The Drawing Compassion of Jesus

Jesus the God-man drew people to Himself.  He was recognized as having authority when He spoke; unlike the religious leaders of His day.  He was surely seen as a great healer, and as we shall see in our text drew many as a result of this power.

Was healing the reason for His coming?  It seems that many  who followed Him at the beginning seemed to think so.  When Jesus would go away to a “mountain top” to pray and rest, they would go and try to find Him, and they did.  Though He was in need of rest, in His compassion He tended to their needs.

In this chapter of Matthew Jesus had just healed the daughter of a Gentile woman, and then we have this account that He went to a mountain top.  Jesus loved people; He still loves people.  We must never forget that His greatest love was shown when He gave us His life on the cross. 

The reason for His coming was to do the will of, and glorify His Father.  That was ultimately fulfilled by His death on the cross.  The healings which Jesus performed were not eternal in the sense of them never becoming ill again, or for those who were raised from death to live again, they would die again.  Lazarus though He had been three days dead and in the tomb was raised out of that grave, but he did return to it again.

The death, burial and resurrection of Jesus Christ healed all sickness brought on by sin, raised to life all who are dead in their trespasses and sin; assuring us all that when this body dies it will be raised to life again, and forever; because He forever lives.

Those who trust Jesus for temporary healing will not live with Him forever; but those who trust Him for eternal healing and life will live forever with Him.  Temporary healing is good, as long as the one receiving it puts their trust in the One who is eternal, and not in the healing itself.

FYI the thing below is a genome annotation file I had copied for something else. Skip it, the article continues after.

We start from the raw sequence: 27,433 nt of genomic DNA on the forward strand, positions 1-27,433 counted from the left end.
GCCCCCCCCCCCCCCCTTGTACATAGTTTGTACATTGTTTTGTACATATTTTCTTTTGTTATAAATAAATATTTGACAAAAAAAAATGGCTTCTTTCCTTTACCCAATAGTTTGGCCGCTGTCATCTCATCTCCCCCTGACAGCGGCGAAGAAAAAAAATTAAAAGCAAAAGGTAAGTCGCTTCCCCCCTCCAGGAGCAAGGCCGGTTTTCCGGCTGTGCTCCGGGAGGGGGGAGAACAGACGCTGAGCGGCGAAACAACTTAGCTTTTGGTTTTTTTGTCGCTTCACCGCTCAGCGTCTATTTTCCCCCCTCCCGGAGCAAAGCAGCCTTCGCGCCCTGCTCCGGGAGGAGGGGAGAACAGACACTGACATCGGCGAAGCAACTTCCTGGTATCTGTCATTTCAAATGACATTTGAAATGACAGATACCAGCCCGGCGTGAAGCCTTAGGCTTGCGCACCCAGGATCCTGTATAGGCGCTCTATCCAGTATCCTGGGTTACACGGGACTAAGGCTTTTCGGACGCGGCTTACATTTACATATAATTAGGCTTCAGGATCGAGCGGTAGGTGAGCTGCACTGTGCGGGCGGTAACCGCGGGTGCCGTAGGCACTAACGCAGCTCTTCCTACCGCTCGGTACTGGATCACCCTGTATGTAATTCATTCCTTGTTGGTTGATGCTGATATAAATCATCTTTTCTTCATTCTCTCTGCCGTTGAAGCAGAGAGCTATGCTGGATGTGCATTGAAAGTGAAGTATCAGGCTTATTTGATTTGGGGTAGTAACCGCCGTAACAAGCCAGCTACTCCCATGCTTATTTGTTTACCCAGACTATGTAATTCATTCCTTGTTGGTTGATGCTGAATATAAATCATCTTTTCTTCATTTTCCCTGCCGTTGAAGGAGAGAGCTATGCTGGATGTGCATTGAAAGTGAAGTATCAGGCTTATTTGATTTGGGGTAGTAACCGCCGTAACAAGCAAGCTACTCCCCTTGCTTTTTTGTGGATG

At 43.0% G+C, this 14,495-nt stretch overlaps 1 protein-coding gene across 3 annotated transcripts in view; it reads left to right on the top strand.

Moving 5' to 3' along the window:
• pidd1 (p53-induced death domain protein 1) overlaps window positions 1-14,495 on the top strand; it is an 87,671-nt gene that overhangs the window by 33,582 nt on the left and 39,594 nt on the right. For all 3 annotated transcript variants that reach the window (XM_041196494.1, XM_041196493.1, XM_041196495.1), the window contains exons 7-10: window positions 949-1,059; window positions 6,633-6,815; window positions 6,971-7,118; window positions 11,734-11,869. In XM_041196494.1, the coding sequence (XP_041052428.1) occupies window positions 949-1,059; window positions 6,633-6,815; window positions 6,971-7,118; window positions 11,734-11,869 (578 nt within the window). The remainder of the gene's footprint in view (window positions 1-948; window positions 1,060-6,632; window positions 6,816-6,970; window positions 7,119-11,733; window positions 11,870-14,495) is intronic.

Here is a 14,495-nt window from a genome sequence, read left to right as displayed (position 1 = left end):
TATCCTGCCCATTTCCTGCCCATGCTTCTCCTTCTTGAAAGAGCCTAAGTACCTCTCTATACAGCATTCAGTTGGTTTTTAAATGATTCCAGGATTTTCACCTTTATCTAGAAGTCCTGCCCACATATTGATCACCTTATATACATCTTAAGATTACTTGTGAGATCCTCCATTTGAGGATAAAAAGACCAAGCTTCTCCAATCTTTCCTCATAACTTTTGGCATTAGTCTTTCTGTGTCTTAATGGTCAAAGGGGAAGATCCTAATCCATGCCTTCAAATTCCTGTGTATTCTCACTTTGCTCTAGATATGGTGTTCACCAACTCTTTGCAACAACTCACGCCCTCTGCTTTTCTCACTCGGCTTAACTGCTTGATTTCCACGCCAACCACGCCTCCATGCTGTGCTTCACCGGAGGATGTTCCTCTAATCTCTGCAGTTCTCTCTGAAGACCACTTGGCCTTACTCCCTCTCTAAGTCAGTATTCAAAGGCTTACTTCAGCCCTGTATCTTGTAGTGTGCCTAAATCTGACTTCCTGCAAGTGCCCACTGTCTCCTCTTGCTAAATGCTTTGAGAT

Matthew wrote by the inspiration of the Spirit of God:

“And Jesus departed from thence, and came nigh unto the sea of Galilee; and went up into a mountain, and sat down there. And great multitudes came unto him, having with them those that were lame, blind, dumb, maimed, and many others, and cast them down at Jesus’ feet; and he healed them: Insomuch that the multitude wondered, when they saw the dumb to speak, the maimed to be whole, the lame to walk, and the blind to see: and they glorified the God of Israel.” Matthew 15:29-31 (KJV)

The compassion of Jesus is wonderful, amazing, and awe-inspiring.  Let those of us who know Him be like Him.  The Church which Jesus builds will show His compassion, and welcome all who come to see Jesus.  Do people see Jesus in us?  Let us endeavor to make it so.

-Tim A. Blankenship

2 thoughts on “The Drawing Compassion of Jesus

  1. I find it interesting and encouraging that God, when passing in front of Moses, revealed Himself as “The LORD, the LORD, the compassionate…” (Exodus. 34:6). Why would God use the word “compassionate” as the first description of Himself? I’m still working on that answer, but I’m glad He didn’t start with “punisher” or “judge.” In some way, it shows the true essence of His being. He is primarily a compassionate God, not an angry one. And, as you pointed out, that is the image that Jesus portrays. Thanks for the thoughts.

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